Martin: We tried these groundbreaking techniques of de-mixing — we haven’t gotten it quite right yet, but we’re really close — so we could have some separation of the low end. What we do is we play around with it, and we just try to push the envelope as much as we can. We put “She Loves You” back through Studio Two at Abbey Road Studios, and re-recorded where the band were, and tried to find a room sound. And then we put it in surround.

Mettler: As for the vocals, you’ve got to have those harmonies distinct and clear, so you have them centered.

Martin: The main thing about putting the vocals in the center is when you’re watching the film, the voices aren’t jumping from different perspectives. When the boys are talking, they’re in the center. And when they’re singing, they’re in the center. And then when it comes to the music, I don’t have to build around and out. As to where things go, I do try to keep it as the original mix was, because the papers will then be saying it was me changing the mix. You can’t just do things the same way they were done and not end up thinking, “Well, does this feel right to me?”

Mettler: Point taken. If the vocals and dialog were coming from all around you, you’d be distracted from what’s going on in the film, and you need that summed and centered so you can get a sense of the story. When the scenes change into the musical pieces, you then open it up a bit.

Martin: Yeah, exactly. Exactly. The intention of all of it is for people to enjoy the film without thinking about anything having to do with the mix.

Mettler: Looking ahead, is there a particular Beatles album you’re champing at the bit to get to mixing in surround?

Martin: I think The White Album in surround would be fabulous. But there has to be a reason to do this stuff. There has to be an impetus behind it, do you know what I mean — not just us so-called experts being selfish about it. [both chuckle] I like the idea of doing another LOVE-type show where I’d design where the speakers go, perhaps even as a walkthrough kind of experience.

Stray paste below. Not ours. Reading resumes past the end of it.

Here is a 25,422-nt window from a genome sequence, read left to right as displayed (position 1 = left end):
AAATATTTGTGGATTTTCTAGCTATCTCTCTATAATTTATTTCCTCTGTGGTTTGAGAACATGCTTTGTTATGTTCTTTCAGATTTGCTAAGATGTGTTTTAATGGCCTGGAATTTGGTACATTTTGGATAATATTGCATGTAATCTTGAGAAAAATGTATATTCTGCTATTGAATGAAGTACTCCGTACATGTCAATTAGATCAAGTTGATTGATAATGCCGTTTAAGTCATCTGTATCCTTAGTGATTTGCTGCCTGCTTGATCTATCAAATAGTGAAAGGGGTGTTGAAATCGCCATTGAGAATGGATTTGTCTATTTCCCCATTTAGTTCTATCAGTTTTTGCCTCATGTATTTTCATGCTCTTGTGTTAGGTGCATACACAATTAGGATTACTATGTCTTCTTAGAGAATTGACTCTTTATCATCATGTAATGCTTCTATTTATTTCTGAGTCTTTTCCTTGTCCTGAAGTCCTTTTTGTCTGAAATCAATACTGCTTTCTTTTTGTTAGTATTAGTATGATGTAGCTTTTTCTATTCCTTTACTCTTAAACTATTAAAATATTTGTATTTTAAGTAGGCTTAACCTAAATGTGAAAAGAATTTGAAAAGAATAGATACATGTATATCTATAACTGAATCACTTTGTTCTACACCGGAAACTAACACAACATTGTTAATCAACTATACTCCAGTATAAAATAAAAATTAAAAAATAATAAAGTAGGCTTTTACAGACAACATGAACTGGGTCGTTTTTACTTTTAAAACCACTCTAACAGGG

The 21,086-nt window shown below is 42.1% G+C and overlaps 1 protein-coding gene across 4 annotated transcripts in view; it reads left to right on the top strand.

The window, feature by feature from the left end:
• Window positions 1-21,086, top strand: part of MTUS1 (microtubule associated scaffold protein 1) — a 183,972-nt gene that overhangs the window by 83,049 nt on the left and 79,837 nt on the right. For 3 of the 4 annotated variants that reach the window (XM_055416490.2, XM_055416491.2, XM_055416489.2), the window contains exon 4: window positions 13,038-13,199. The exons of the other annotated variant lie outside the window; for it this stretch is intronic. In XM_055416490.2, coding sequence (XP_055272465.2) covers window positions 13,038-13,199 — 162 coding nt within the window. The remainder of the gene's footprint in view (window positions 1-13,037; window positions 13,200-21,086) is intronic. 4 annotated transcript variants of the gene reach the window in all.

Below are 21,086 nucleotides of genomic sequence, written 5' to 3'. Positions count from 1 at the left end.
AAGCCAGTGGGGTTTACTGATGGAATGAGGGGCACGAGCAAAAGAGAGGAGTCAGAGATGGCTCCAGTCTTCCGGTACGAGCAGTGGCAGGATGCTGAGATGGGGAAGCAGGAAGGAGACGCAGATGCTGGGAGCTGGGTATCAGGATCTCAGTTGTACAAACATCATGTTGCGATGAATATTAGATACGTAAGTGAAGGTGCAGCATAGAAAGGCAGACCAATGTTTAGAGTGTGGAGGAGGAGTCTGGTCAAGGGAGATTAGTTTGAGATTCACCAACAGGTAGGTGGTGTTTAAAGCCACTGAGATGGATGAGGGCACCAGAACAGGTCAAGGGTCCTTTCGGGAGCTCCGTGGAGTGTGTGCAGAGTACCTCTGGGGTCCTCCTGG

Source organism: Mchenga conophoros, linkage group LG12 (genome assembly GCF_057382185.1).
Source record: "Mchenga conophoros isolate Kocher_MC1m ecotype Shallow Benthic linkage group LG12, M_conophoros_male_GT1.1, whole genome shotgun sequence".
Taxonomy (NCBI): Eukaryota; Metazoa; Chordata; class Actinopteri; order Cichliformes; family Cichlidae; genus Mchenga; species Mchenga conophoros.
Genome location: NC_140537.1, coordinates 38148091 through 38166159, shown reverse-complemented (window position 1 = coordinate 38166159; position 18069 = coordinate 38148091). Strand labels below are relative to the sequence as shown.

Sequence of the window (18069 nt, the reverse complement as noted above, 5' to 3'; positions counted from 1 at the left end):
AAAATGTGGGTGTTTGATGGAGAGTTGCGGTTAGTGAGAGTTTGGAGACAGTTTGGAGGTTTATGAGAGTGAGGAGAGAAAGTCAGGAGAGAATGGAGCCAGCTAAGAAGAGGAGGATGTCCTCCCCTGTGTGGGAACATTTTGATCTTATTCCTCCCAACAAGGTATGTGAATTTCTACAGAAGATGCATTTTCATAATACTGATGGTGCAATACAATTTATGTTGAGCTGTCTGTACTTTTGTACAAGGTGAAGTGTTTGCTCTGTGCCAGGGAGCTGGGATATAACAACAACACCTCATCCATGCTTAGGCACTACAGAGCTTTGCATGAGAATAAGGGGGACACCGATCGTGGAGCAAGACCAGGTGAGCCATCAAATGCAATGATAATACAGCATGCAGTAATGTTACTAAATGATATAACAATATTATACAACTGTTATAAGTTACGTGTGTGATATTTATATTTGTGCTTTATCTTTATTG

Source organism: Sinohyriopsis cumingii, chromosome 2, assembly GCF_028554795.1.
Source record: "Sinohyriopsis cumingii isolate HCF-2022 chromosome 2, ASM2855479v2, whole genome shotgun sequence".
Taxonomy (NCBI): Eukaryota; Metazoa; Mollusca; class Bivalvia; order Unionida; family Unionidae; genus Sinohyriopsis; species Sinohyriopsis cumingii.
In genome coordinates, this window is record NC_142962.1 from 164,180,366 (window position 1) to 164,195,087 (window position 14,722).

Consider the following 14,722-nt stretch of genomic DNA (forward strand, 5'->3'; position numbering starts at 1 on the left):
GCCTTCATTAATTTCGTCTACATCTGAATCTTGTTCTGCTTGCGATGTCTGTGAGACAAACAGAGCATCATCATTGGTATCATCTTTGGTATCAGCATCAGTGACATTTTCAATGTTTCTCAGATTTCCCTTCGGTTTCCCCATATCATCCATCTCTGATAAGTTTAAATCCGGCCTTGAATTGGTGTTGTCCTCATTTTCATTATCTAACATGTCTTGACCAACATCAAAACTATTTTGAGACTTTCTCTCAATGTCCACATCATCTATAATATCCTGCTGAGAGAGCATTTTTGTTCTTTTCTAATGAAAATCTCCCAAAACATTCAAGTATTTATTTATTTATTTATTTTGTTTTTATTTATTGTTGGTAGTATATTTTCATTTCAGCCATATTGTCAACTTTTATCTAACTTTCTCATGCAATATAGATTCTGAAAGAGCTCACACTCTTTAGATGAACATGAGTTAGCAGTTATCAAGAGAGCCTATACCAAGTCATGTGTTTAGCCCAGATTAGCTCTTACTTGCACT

Mettler: What is your philosophy about the best way to listen to surround?

Martin: There’s a chain at work, from what we do in the studio down to how you get it at home. And the world is changing rapidly in terms of how we get digital media into the home. We have to ensure that the 5.1 channel is kept open. I don’t want to force people to buy speakers they’re not going to use, but at the same time, you can’t really have surround without having rear speakers. My philosophy is to make it as simple as possible. And you want people to not realize that’s what they want; that they enjoy what they’re listening to without thinking about it.

Mettler: Let’s wrap up with your final assessment of A Hard Day’s Night. Did you achieve your goals with the surround mix?

Martin: I don’t know if that’s up to me to decide.

Mettler: Ok, I’ll decide. I think it’s great.

Martin: Thank you. Well, let me put it this way: If I hadn’t have done that, we wouldn’t have put it out. I’ll tell you what I wanted to achieve: I wanted people to listen to the band thinking that it’s just a great band.

An extended version of this interview appears on Mike Mettler’s own site, soundbard.com.